|Year : 2021 | Volume
| Issue : 4 | Page : 349-351
Case of mandibuloacral dysplasia with type B lipodystrophy
Sanober Burzin Daruwalla, Rachita S Dhurat, Smita Ghate, Rutuja Arali
Department of Dermatology, LTMMC and LTMGH, Mumbai, Maharashtra, India
|Date of Submission||04-May-2020|
|Date of Decision||25-Aug-2020|
|Date of Acceptance||07-Feb-2021|
|Date of Web Publication||01-Oct-2021|
Sanober Burzin Daruwalla
Department of Dermatology, LTMMC and GH, Mumbai, Maharashtra
Source of Support: None, Conflict of Interest: None
Introduction: Mandibuloacral dysplasia with type B lipodystrophy (MADB) caused by compound heterozygous mutation in the ZMPSTE24 gene is characterized by generalized lipodystrophy and short stature. Cutaneous manifestations of these disorders vary broadly. Case report: We present a genetically confirmed case of MAD Type B in a two year-old boy born out of second degree consanguinity. Discussion: The report aims to increase awareness of the rare condition and emphasize the utility of genetic analysis in differentiating it from other differentials with a phenotypic overlap.
Keywords: Lamin type A, Lamin C, Child, Progeria, Mandibuloacral dysplasia with type B lipodystrophy
|How to cite this article:|
Daruwalla SB, Dhurat RS, Ghate S, Arali R. Case of mandibuloacral dysplasia with type B lipodystrophy. Indian J Paediatr Dermatol 2021;22:349-51
|How to cite this URL:|
Daruwalla SB, Dhurat RS, Ghate S, Arali R. Case of mandibuloacral dysplasia with type B lipodystrophy. Indian J Paediatr Dermatol [serial online] 2021 [cited 2021 Dec 6];22:349-51. Available from: https://www.ijpd.in/text.asp?2021/22/4/349/327459
| Introduction|| |
Mandibuloacral dysplasia (MAD) is an uncommon autosomal recessive disorder with phenotypic and genetic heterogeneity. Subtypes A and B differ in the extent of lipodystrophy, age at presentation, and long-term sequelae. Mandibuloacral dysplasia with type B lipodystrophy (MADB) can be caused by compound heterozygous mutation in the ZMPSTE24 gene (606480) on chromosome 1p34.
| Case Report|| |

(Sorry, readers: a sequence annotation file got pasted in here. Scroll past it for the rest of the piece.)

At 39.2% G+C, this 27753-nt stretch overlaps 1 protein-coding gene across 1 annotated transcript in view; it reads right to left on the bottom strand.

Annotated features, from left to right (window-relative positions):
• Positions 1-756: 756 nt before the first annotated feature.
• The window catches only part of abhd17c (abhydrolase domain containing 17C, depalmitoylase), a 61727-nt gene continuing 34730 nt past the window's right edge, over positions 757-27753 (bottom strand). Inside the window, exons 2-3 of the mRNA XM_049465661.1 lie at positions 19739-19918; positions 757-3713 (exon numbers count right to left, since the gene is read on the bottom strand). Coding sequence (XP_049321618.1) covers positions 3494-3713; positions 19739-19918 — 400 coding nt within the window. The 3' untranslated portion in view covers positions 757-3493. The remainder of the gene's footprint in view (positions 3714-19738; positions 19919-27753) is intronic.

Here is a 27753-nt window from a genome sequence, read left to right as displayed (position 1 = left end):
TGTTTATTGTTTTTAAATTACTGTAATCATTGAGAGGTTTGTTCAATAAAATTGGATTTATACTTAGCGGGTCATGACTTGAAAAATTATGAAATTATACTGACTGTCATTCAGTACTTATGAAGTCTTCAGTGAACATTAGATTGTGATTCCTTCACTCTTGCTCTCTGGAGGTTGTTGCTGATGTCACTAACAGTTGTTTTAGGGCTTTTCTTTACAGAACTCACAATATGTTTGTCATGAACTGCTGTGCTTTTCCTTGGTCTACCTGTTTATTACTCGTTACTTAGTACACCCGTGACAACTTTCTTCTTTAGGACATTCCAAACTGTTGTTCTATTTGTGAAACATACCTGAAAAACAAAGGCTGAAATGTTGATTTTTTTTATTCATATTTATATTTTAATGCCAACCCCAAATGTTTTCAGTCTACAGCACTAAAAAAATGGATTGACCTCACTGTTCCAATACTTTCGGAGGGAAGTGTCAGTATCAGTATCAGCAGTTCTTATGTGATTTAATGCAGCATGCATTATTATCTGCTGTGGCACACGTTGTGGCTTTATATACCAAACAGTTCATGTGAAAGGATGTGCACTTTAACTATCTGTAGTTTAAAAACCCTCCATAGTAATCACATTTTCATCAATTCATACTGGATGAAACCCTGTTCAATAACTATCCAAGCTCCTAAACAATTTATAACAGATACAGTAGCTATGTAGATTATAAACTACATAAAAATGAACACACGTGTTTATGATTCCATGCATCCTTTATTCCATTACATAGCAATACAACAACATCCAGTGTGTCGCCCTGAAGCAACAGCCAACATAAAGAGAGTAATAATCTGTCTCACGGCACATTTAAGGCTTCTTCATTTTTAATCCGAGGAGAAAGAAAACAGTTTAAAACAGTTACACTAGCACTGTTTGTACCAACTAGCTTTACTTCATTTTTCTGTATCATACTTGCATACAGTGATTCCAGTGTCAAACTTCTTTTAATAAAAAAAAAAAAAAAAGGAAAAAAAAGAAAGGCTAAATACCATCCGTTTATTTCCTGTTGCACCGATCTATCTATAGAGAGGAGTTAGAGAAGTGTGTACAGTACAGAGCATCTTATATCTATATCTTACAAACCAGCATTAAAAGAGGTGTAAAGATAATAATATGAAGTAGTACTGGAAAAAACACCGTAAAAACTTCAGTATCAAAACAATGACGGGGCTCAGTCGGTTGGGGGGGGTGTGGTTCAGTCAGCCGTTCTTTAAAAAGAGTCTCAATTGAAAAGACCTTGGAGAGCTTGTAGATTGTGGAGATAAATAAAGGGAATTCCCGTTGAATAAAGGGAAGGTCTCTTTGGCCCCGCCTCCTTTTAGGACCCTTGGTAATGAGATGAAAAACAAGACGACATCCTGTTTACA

A two-year-old boy born of consanguineous parents (second degree) presented with dyspigmentation over neck, axilla and groin along with tightening of skin of lower limbs. He was second by order of birth, born at 37 weeks' gestation to a 28-year-old gravida 2 para 2 woman through cesarean delivery. Mother received adequate antenatal care and her antenatal testing scans at first and third trimesters were reported to be normal. His birth weight was appropriate for gestational age. However, his current weight and height was below the 3rd percentile for age. The first child succumbed at 2 months of age from unknown cause. Physical examination revealed a cheerful boy with micrognathia, prominent eyes, large, open fontanelles, and prominent veins visible over the face and trunk giving a progeroid appearance [Figure 1]a. Atrophic, sclerodermic skin with mottled pigmentation was seen over the neck, axilla and both lower limbs [Figure 1]b. Skin appeared taut and stretched over bilateral lower limbs and trunk. Lipoatrophy over the entire body more pronounced over the lower limbs was noticed [Figure 1]c. Biochemical investigations, renal function tests, glucose levels were within normal limits. Since a clinical differential of Hutchinson-Gilford progeria More Details syndrome was kept, complete cardiac examination and echocardiogram was done, that returned no abnormalities. Skeletal survey revealed open fontanelles with failure of fusion of skull sutures, multiple wormian bones in the left parieto-occipital region and hypoplasia of the maxilla and mandible with crowding of teeth [Figure 2]. Osteolysis of lateral ends of bilateral clavicles, osteopenia of bones and old healed fracture of the proximal shaft of right humerus was noted along with acro-osteolysis of the terminal phalanges of the hand. Since mother was interested in conceiving again, clinical exome sequencing of the child was performed which revealed a homozygous 3 base deletion on exon 8 of ZMPSTE24 gene (chr1:g. 40751689_40751691delATC; Depth: ×87) resulting in an in-frame mutation observed in MAD Type B. Parents received appropriate genetic counseling for future conception.